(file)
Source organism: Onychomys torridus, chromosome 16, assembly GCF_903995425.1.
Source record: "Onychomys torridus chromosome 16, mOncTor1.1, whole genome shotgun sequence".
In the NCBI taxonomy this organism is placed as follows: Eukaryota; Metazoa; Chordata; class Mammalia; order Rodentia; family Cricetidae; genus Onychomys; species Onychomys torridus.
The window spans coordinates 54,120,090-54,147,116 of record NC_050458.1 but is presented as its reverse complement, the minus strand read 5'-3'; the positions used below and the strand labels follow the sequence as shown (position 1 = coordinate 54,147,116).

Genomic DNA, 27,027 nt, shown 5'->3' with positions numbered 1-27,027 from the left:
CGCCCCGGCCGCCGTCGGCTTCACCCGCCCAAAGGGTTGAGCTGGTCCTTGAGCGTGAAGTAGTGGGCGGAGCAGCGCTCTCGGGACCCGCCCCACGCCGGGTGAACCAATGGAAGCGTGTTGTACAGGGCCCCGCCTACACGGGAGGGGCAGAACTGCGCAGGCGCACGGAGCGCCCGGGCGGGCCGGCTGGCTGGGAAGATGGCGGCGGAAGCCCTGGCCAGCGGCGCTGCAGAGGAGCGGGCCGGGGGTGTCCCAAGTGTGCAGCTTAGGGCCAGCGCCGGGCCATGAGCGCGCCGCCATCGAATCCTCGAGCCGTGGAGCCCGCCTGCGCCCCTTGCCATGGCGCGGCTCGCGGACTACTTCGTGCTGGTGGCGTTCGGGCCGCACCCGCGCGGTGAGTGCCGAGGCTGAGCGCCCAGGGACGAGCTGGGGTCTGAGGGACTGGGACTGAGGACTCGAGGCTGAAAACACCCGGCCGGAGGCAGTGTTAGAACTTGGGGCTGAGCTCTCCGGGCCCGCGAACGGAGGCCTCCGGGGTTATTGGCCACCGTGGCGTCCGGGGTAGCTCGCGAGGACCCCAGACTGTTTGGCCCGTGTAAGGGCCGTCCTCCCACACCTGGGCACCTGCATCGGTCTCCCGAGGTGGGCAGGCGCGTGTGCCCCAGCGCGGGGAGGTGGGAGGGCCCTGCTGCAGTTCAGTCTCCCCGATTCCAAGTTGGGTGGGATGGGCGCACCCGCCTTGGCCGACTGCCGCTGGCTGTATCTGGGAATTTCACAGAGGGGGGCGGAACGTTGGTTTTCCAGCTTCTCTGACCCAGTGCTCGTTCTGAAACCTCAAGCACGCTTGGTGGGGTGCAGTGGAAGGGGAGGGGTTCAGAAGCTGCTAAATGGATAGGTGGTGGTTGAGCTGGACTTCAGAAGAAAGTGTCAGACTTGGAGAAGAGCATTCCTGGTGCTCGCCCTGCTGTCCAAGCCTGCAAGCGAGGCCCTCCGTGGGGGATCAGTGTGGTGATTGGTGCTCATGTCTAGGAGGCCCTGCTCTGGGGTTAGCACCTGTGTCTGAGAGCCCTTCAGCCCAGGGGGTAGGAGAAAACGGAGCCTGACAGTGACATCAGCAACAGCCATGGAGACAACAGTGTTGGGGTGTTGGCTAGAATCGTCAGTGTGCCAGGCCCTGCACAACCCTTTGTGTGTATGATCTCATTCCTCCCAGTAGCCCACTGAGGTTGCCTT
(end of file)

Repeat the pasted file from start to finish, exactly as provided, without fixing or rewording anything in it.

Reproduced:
Source organism: Onychomys torridus, chromosome 16, assembly GCF_903995425.1.
Source record: "Onychomys torridus chromosome 16, mOncTor1.1, whole genome shotgun sequence".
In the NCBI taxonomy this organism is placed as follows: Eukaryota; Metazoa; Chordata; class Mammalia; order Rodentia; family Cricetidae; genus Onychomys; species Onychomys torridus.
The window spans coordinates 54,120,090-54,147,116 of record NC_050458.1 but is presented as its reverse complement, the minus strand read 5'-3'; the positions used below and the strand labels follow the sequence as shown (position 1 = coordinate 54,147,116).

Genomic DNA, 27,027 nt, shown 5'->3' with positions numbered 1-27,027 from the left:
CGCCCCGGCCGCCGTCGGCTTCACCCGCCCAAAGGGTTGAGCTGGTCCTTGAGCGTGAAGTAGTGGGCGGAGCAGCGCTCTCGGGACCCGCCCCACGCCGGGTGAACCAATGGAAGCGTGTTGTACAGGGCCCCGCCTACACGGGAGGGGCAGAACTGCGCAGGCGCACGGAGCGCCCGGGCGGGCCGGCTGGCTGGGAAGATGGCGGCGGAAGCCCTGGCCAGCGGCGCTGCAGAGGAGCGGGCCGGGGGTGTCCCAAGTGTGCAGCTTAGGGCCAGCGCCGGGCCATGAGCGCGCCGCCATCGAATCCTCGAGCCGTGGAGCCCGCCTGCGCCCCTTGCCATGGCGCGGCTCGCGGACTACTTCGTGCTGGTGGCGTTCGGGCCGCACCCGCGCGGTGAGTGCCGAGGCTGAGCGCCCAGGGACGAGCTGGGGTCTGAGGGACTGGGACTGAGGACTCGAGGCTGAAAACACCCGGCCGGAGGCAGTGTTAGAACTTGGGGCTGAGCTCTCCGGGCCCGCGAACGGAGGCCTCCGGGGTTATTGGCCACCGTGGCGTCCGGGGTAGCTCGCGAGGACCCCAGACTGTTTGGCCCGTGTAAGGGCCGTCCTCCCACACCTGGGCACCTGCATCGGTCTCCCGAGGTGGGCAGGCGCGTGTGCCCCAGCGCGGGGAGGTGGGAGGGCCCTGCTGCAGTTCAGTCTCCCCGATTCCAAGTTGGGTGGGATGGGCGCACCCGCCTTGGCCGACTGCCGCTGGCTGTATCTGGGAATTTCACAGAGGGGGGCGGAACGTTGGTTTTCCAGCTTCTCTGACCCAGTGCTCGTTCTGAAACCTCAAGCACGCTTGGTGGGGTGCAGTGGAAGGGGAGGGGTTCAGAAGCTGCTAAATGGATAGGTGGTGGTTGAGCTGGACTTCAGAAGAAAGTGTCAGACTTGGAGAAGAGCATTCCTGGTGCTCGCCCTGCTGTCCAAGCCTGCAAGCGAGGCCCTCCGTGGGGGATCAGTGTGGTGATTGGTGCTCATGTCTAGGAGGCCCTGCTCTGGGGTTAGCACCTGTGTCTGAGAGCCCTTCAGCCCAGGGGGTAGGAGAAAACGGAGCCTGACAGTGACATCAGCAACAGCCATGGAGACAACAGTGTTGGGGTGTTGGCTAGAATCGTCAGTGTGCCAGGCCCTGCACAACCCTTTGTGTGTATGATCTCATTCCTCCCAGTAGCCCACTGAGGTTGCCTT